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Scotland unveils marble chair and altar

By on Tuesday, 24 August 2010

Stonemason Neil Reid works on a lectern, or ambo, to be used by the Pope in Glasgow                (Danny Lawson/PA)

Stonemason Neil Reid works on a lectern, or ambo, to be used by the Pope in Glasgow (Danny Lawson/PA)

A Scottish stonemason is putting the finishing touches to the chair, altar and lectern to be used by Pope Benedict XVI at the Mass at Bellahouston Park.

Neil Reid, who has been building church altars for 18 years, said he was working “flat out” to make sure the project was completed in time.

The structures are made out of marble and were designed in 3D with the help of computer experts at Strathclyde University.

They are likely to be compared with the papal chair, altar and lectern (or ambo) made in wood for the Cofton Park Mass by teachers in Coventry.

Mr Reid, of Reid Carrara Ltd, served his apprenticeship under Tom MacMillan, who built the altar for John Paul II’s visit in 1982.

He said: “It is a real privilege to be asked by the Church to do this job. I’m really flattered that after seeing my previous work they trusted me with such an important task. I’ve been making altars for churches for 18 years now but this is the big one.

“I’m pernickety,” he said. “Everything has to be just right, but I’m like that whether I’m doing a piece for a parish priest, Mrs Smith from around the corner or the Pope.

“I can picture the altar in my head already but I can’t wait to get it finished and see it being used by the Pope at Bellahouston.”

Artist Niamh Quail, from Glasgow, was given six weeks to complete the design. She said: “I was told to design a chair and that was about it. I wanted to keep it simple but also to have a Scottish and religious aspect to it as well.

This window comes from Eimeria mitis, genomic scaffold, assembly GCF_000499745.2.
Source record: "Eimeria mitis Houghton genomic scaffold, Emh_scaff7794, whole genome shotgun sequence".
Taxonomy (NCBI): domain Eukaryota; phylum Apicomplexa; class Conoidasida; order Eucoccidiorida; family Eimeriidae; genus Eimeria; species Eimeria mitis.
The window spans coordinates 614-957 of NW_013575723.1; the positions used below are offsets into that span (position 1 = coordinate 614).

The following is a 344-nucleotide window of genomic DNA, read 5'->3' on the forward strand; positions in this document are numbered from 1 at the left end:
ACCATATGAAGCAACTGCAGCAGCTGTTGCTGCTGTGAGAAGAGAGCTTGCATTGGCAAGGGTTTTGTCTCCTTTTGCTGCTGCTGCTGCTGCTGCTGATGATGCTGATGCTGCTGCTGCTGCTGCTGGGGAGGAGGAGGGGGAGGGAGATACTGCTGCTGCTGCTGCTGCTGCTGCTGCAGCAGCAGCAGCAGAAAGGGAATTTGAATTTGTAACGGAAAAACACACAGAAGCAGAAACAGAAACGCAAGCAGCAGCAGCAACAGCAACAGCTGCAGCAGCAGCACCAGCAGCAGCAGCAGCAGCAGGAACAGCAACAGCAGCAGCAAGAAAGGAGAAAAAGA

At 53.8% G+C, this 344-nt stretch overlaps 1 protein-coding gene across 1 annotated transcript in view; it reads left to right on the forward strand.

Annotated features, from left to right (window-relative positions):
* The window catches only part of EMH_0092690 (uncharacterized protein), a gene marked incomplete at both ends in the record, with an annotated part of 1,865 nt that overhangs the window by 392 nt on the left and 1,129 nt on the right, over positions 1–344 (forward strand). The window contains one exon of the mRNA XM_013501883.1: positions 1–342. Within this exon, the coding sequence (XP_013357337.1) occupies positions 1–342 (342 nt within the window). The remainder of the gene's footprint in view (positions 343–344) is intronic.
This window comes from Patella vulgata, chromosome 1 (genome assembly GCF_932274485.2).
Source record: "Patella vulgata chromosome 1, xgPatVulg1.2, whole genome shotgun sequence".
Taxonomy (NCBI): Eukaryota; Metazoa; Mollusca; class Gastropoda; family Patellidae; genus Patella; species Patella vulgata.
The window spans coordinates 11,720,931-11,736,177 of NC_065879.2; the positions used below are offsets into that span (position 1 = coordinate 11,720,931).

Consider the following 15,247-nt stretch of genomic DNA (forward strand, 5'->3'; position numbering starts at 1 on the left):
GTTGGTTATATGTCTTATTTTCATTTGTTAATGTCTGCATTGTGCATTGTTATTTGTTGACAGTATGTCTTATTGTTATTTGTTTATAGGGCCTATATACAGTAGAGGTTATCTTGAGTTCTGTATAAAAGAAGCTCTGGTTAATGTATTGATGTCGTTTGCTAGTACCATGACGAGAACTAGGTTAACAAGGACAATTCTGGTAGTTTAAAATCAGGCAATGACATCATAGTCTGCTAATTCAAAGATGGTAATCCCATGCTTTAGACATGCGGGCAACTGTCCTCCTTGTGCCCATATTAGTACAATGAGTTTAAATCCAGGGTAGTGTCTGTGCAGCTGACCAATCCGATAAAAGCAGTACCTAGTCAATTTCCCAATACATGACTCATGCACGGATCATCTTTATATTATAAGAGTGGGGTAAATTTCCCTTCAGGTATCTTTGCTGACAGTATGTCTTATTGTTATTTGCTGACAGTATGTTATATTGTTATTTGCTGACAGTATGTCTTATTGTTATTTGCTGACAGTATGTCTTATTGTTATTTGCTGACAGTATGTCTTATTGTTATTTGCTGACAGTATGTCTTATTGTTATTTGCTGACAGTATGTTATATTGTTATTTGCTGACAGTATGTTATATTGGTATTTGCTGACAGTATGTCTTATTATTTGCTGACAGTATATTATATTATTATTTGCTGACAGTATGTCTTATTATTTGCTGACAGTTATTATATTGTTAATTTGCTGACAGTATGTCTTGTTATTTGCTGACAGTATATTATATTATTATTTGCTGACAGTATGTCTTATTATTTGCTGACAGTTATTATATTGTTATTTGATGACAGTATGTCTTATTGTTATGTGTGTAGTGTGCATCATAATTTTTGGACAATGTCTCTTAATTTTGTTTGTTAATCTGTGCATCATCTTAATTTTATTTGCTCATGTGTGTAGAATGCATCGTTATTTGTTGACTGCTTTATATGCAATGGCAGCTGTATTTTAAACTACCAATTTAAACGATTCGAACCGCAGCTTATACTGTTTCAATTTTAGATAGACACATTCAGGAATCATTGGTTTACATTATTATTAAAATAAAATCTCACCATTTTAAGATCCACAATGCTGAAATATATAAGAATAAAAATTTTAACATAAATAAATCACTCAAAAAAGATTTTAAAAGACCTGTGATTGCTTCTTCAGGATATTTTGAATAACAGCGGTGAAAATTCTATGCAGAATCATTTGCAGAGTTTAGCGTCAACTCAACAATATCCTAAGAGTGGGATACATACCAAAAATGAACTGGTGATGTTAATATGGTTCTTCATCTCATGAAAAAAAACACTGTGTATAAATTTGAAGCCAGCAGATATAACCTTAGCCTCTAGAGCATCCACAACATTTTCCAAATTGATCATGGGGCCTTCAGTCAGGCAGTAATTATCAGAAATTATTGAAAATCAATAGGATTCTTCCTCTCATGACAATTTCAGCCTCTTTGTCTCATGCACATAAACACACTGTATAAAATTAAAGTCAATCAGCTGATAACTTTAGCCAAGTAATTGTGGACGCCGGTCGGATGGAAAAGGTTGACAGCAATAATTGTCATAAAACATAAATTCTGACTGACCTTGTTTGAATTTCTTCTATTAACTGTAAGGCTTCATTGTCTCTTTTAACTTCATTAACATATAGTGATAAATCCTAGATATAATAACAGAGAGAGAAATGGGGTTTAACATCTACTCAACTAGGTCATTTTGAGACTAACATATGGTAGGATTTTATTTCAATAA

“The design is Celtic, incorporating a cross, within each of the four arms are three interwoven leafs representing the Holy Trinity, with the entire design having no beginning nor end.”

“Normally I would have one-dimensional sketches but with the CAD [computer aided design] we were able to make 3D models of the chair, altar and lectern together. It was great to see them like that and we were even able to put a model of the Pope in there too.

“When the Vatican saw the models and all the work that had gone into it they were really confident in what we were doing.”

  • Justin Wong

    Lectern? Catholic liturgy knows no such furnishing as a lectern.

    The word of God, proclaimed in the course of the liturgy, is not a lecture delivered by a professor with his notes on a lectern. The term that is commonly employed is of course the ambo, and one would have expected the UK's leading Catholic newspaper, to get the terminology correct.

    Having said that, the fact that this is a stone altar (which begs the question – is there any other kind?), is definitely something to be pleased about.

  • http://www.catholicherald.co.uk/ The Catholic Herald

    Justin,
    Thank you pointing that out. The feeling here is that most Catholics would not actually know what an ambo is, even though it may be the correct term – so we have decided to keep, at least in part, the original term “lectern”. Thanks for keeping us on our toes, however. It is very helpful.

  • Justin Wong

    I noted the change to the article :) Many many thanks for your response anyway.

    Indeed this is a good moment for catechesis – when the attention and excitement of many Catholics is focussed on the upcoming Papal visit – not just on the obvious like the role of the Pope in the Church, religion in public life, the conversion of Card Newman, the oratorian fathers and St Phillip Neri, other great intellectuals of the Oxford Movement, Anglicanorum Coetibus, but also since much of it centres around the Papal liturgy – liturgical catechesis as well. The Catholic Herald must seize this opportunity (this Christian duty even?) especially given the antipathy and ignorance of the secular press with which Catholics will no doubt be reading.

  • Suburbanbanshee

    Nonsense. If you look at church documents, you'll see that there certainly is such a thing as a lectern (leggio). A lectern is portable and gets moved around; an ambo is stationary and stays where you put it, possibly even built into the church's physical structure. Ambos are preferable to lecterns, because they're more dignified. Seeing as my church's Liturgy of the Word gets read out in a different position from Mass to Mass, it's ridiculous to call it an ambo for any reason but politeness and buzzwords.

    That said, the marble papal visit ambo probably isn't portable without serious equipment, unless it has castors built into the base. :)